Papillon. Pierrot is lonely. Papillon flutters past and flits about the stage lighheartedly. Pierrot lies in wait for her. Papilon flaps her wings, trying to fly away. Pierrot, intent on catching her with his hat, takes aim and throws it. Pierrot thinks he has caught Papillon, and retrieves his hat. What a disappointment! Papillon is not there — she has flown away.
Chiarina. Agitated by the events, Chiarina and two friends run in. Chiarina, apparently, has already told them about her adventure with Eusebius.
Reconaissance. The carnival characters arrive. Colombine slips as the moves across the floor; the merry Arlequin grabs hold of her. The happy couple look for the chance to withdraw and share their emotions. Their first wish, when they see no-one is looking, is to kiss.
Pantalon et Colombine. Pantalon, an old man trying to act young, enters in a terrible rush. Colombine had appointed a rendezvous. The clock shows that the time has come, and this is the place appointed in the letter... But his lady is not there. Pantalon decides to wait. In impatience he reads the letter again. Someone’s tender hands cover his eyes and someone else’s grab the letter — Arlequin and Colombine decided to amuse themselves with the comical old devotee.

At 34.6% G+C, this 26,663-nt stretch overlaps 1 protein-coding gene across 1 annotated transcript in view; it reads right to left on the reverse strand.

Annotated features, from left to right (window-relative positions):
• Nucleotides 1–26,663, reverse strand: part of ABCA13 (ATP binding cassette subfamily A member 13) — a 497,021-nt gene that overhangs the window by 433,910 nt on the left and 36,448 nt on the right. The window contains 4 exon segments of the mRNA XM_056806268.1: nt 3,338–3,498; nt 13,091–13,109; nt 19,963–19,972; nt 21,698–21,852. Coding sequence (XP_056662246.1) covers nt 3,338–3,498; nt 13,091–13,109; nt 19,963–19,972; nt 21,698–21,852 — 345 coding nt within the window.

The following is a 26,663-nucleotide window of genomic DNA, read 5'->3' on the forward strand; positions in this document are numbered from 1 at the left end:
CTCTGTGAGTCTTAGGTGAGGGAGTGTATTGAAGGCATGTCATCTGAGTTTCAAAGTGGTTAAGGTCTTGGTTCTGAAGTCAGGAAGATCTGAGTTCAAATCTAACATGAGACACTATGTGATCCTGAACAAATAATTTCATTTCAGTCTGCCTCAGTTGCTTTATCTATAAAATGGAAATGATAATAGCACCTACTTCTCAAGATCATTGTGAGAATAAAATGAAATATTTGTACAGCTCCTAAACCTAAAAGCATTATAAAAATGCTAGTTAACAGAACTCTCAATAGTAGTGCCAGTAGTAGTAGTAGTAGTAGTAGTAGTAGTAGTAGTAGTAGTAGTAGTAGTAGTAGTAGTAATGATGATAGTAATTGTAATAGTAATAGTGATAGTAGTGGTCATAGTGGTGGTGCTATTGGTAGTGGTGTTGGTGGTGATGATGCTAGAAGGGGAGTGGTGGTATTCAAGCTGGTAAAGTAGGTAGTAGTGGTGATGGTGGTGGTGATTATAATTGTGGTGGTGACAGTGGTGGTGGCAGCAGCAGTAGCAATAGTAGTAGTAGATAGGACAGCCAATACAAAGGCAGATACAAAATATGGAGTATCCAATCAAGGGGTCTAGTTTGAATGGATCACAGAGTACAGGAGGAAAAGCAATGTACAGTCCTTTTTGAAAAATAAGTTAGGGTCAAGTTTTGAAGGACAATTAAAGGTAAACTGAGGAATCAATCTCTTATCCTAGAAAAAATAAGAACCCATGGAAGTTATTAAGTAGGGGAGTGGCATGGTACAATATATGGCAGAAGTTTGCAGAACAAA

Promenade. The lovers appear, couple after couple. They plan on being alone, but they meet others also looking for a quiet spot. Papillon flies in, followed by Pierrot. Pantalon is among the strolling lovers, still trying to find the unknown writer of the letter. She leads him to a Arlequin and Colombine who are wrapped in a daydream. Pantalon’s behaviour enfuriates Arlequin. At the top of his voice he declares «Columbine and I are to marry». Pantalon protests. Pierrot calms everyone down. «No quarrels or arguments. Pantalon and Arlequin — make peace.» Arlequin holds out his hand, and Pantalon reluctantly accepts it.
The burst of merriment siezes everyone. In the carnival merriment only two are ill at ease — Pierrot and Pantalon. Columbine calls on Pantalon. He moves towards her. However, Arlequin throws him into the embraces of the gaping Pierrot and ataches Pierrot’s long arms to Pantalon’s back. The last bars of the carnival music can be heard and the curtain falls. Pierrot and Pantalon, cut off from the merriments behind the curtain, knock and bang, in vain begging to be let into the carnival. 

Music by Robert Schumann (Le Carnaval, Op. 9, orchestrated by Nikolai Rimsky-Korsakov, Anatoly Lyadov, Alexander Glazunov, Nikolai Cherepnin, Anton Arensky)
Choreography by Michel Fokine
Set and Costume design by Lйon Bakst

The revival team:
Choreography staged by Sergei Vikharev
Sets reproduced by Mikhail Shishliannikov
Costumes reproduced by Tatiana Noginova
Lighting by Alexander Naumov and Mikhail Shishliannikov



Running time: 30 minutes

Mariinsky Theatre:
1 Theatre Square
St. Petersburg
Mariinsky-2 (New Theatre):
34 Dekabristov Street
St. Petersburg
Mariinsky Concert Hall:
20 Pisareva street
St. Petersburg